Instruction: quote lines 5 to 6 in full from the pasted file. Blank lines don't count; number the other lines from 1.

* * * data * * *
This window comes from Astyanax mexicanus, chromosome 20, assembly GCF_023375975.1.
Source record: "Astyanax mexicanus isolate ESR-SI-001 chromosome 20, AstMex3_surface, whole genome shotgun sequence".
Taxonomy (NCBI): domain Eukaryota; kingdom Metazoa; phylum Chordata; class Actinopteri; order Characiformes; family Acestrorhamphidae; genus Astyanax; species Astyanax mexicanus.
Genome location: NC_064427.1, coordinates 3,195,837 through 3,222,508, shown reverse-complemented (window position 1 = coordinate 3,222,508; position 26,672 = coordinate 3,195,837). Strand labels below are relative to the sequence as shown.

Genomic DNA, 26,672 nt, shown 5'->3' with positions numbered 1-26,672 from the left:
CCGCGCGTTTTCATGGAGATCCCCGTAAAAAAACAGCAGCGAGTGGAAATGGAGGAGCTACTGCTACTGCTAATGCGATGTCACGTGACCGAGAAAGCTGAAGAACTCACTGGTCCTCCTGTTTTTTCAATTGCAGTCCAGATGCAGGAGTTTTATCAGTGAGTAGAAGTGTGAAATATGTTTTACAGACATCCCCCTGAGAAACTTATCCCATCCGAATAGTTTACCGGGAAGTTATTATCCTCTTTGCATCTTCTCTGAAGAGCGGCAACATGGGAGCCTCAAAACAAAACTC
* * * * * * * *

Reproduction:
Genomic DNA, 26,672 nt, shown 5'->3' with positions numbered 1-26,672 from the left:
CCGCGCGTTTTCATGGAGATCCCCGTAAAAAAACAGCAGCGAGTGGAAATGGAGGAGCTACTGCTACTGCTAATGCGATGTCACGTGACCGAGAAAGCTGAAGAACTCACTGGTCCTCCTGTTTTTTCAATTGCAGTCCAGATGCAGGAGTTTTATCAGTGAGTAGAAGTGTGAAATATGTTTTACAGACATCCCCCTGAGAAACTTATCCCATCCGAATAGTTTACCGGGAAGTTATTATCCTCTTTGCATCTTCTCTGAAGAGCGGCAACATGGGAGCCTCAAAACAAAACTC